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NEWS: Mural reveals eco-anxiety (June 2021)

July 15th, 2021 · No Comments

Musician Scott Helman’s song Evergreen is basis for images

The Scott Helman Mural by Kaya Buium explores climate anxiety from a youthful, Gen Z perspective. NICOLE STOFFMAN/GLEANER NEWS

By Nicole Stoffman

At first glance, the brightly coloured mural in Karma Lane behind Palmerston Avenue appears to be a children’s project.  But a closer look reveals it to be a Gen Z manifesto to eco-anxiety: a skull’s empty eyes gaze in terror as the earth is engulfed in flames, a larger-than-life thermometer glows red, and a plastic cup bobs in the ocean waves. “I’m so scared,” are the only words. 

Yet this new addition to Annex laneway art is not all doom and gloom, as a happy flower springs forth from inside a trendy, lug-soled work boot. The colour palette evokes orange and pistachio sherbet on a summer day. 

“It still offers a message that through change, there’s hope,” said Karma Manager, Talia McGuire.  “I really see this as giving young people a platform to be able to voice those concerns and fears.”

The Scott Helman Evergreen mural was created by artist Kayla Buium over five chilly hours in November, 2019. The occasion was the release of Helman’s single “Evergreen,” about climate change. The song expresses the singer’s anxiety about “rising seas and a world on fire,” but concludes with the hopeful thought, “maybe I can make it if we plant seeds in dirt.”

Helman is a Toronto-born singer-songwriter who grew up in North York and attended Earl Haig. He is represented by Warner Music Canada, and his albums have earned three platinum and two gold certifications. He has been nominated for seven Juno awards. 

The 25-year-old had invited fans to share their feelings about the climate crisis to use in the “Evergreen” video and was astonished when he received hundreds of responses. 

He decided to use his celebrity to amplify these voices with a mural, and has published their testimonials as “The Evergreen Manuscript,” which he is sharing with elected leaders across the globe. He invited fans to attend the live-streamed mural painting, and to sign their names on it.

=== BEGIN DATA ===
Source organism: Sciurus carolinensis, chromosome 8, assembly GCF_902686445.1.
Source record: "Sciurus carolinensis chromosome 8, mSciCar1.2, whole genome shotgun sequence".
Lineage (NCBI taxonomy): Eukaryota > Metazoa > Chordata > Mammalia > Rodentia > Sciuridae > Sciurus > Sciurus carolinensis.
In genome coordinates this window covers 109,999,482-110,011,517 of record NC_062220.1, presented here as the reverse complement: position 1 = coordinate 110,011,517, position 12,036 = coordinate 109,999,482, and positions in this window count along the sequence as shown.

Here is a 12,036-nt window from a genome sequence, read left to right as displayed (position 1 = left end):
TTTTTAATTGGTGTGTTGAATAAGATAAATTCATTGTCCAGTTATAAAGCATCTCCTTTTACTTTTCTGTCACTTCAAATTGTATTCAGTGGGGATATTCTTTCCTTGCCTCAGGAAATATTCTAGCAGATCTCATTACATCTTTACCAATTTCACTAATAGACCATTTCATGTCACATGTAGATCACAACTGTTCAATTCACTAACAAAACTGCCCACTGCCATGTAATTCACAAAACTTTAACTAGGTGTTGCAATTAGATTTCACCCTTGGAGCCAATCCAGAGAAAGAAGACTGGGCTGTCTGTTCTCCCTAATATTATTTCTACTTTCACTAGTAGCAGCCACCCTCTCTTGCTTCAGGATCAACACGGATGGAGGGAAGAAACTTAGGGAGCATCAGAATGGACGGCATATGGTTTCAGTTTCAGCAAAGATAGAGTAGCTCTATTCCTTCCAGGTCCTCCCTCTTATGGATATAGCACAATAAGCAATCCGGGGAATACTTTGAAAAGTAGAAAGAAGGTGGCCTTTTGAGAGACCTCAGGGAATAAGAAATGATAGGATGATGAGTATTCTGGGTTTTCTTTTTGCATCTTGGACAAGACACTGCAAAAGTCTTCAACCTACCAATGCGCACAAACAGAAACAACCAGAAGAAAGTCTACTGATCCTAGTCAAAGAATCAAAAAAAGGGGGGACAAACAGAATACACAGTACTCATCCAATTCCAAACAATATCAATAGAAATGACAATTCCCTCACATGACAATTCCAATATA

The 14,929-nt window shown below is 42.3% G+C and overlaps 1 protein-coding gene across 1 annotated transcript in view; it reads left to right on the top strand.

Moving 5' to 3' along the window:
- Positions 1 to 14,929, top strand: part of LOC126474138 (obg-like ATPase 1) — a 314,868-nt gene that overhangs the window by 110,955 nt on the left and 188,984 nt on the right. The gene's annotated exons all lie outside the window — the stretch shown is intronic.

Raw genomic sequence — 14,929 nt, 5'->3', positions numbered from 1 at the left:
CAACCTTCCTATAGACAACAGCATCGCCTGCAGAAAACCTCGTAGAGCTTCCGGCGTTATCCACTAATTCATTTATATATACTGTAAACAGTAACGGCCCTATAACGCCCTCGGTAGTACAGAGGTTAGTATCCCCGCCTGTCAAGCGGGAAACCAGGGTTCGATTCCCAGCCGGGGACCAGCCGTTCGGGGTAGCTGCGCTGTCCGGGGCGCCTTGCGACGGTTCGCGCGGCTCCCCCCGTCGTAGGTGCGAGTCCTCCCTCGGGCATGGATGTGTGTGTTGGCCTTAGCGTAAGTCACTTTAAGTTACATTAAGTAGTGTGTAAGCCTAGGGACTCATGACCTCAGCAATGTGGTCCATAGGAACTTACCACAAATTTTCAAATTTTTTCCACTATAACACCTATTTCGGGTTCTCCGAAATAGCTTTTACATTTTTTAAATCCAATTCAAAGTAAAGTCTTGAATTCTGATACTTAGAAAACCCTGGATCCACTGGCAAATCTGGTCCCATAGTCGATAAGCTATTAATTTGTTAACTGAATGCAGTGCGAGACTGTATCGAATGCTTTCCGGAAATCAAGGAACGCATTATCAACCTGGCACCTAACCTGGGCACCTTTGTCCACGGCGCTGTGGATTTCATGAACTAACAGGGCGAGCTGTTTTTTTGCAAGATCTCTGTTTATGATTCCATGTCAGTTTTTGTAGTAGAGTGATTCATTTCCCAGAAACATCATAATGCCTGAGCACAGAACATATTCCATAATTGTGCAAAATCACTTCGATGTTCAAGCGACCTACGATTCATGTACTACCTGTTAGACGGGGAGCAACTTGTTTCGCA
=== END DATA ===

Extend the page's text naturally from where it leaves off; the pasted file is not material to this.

Is the Evergreen mural effective activism, experiential marketing, or a bit of both? 

“It was a genuine, heartfelt action on his part,” said McGuire. “We had lots of conversations inside the store about certain things you can do to help reduce waste.” Helman was impressed by Karma Co-op, which is owned by its 600 members. He has called the only food co-op in Toronto a, “dope, anarchist grocery.”

First identified in 2017, eco-anxiety is defined by the Canadian Mental Health Association as “a deep fear of environmental doom and human catastrophe,” for which doom-scrolling youth are the most at risk. The kinds of actions offered on that day by the Evergreen mural project are recommended by the CMHA as a healthy response: joining others in hopeful activism, and sharing your feelings. Other CMHA recommendations include learning social media literacy and striving for a small environmental footprint, something Helman encourages his fans to do. 

The mural painting was supported by the Sierra Club Foundation, Greenpeace Canada, Environmental Defense, We Movement, and The Laneway Project. The Laneway Project is a non-profit social enterprise on a mission to bring Toronto’s 2,400 laneways to life. They connected Helman’s production company with Karma Co-op, whose laneway the Project had helped animate in celebration of Karma’s 45th anniversary in 2017. The Evergreen Mural is the Laneway Project’s third laneway improvement in the Annex, the other’s being Croft Street and Willowvale Lane. 

As the Annex becomes more densely populated, its laneways could offer a network of walkable streets. The Laneway Project has installed road murals, street art, and improved lighting, greening, and traffic calming to turn laneways across the city into high quality mixed-use space. 

“Laneways are officially mixed-mode spaces,” explained Laneway Project Executive Director Michelle Senayah. “Everyone assumes they are car-only spaces but they’re actually not.” When a laneway hosts block parties or pop-up festivals, it is closed to traffic, but a drive-aisle is always kept free for emergency access.

“Especially in the Annex where there are so many different family structures, living in many different sizes of units, I think there is real potential to add depth to the local public realm by activating this other layer to provide human-scaled outdoor space,” said Senayah.  

She adds that laneway housing, especially as it becomes more standardized and therefore affordable, will go a long way to making Annex laneways feel more welcoming. 

The Gleaner was shocked and saddened to hear of Michelle Senayah’s sudden passing from a pre-existing health condition on June 29th. Our condolences to her family and colleagues at The Laneway Project.


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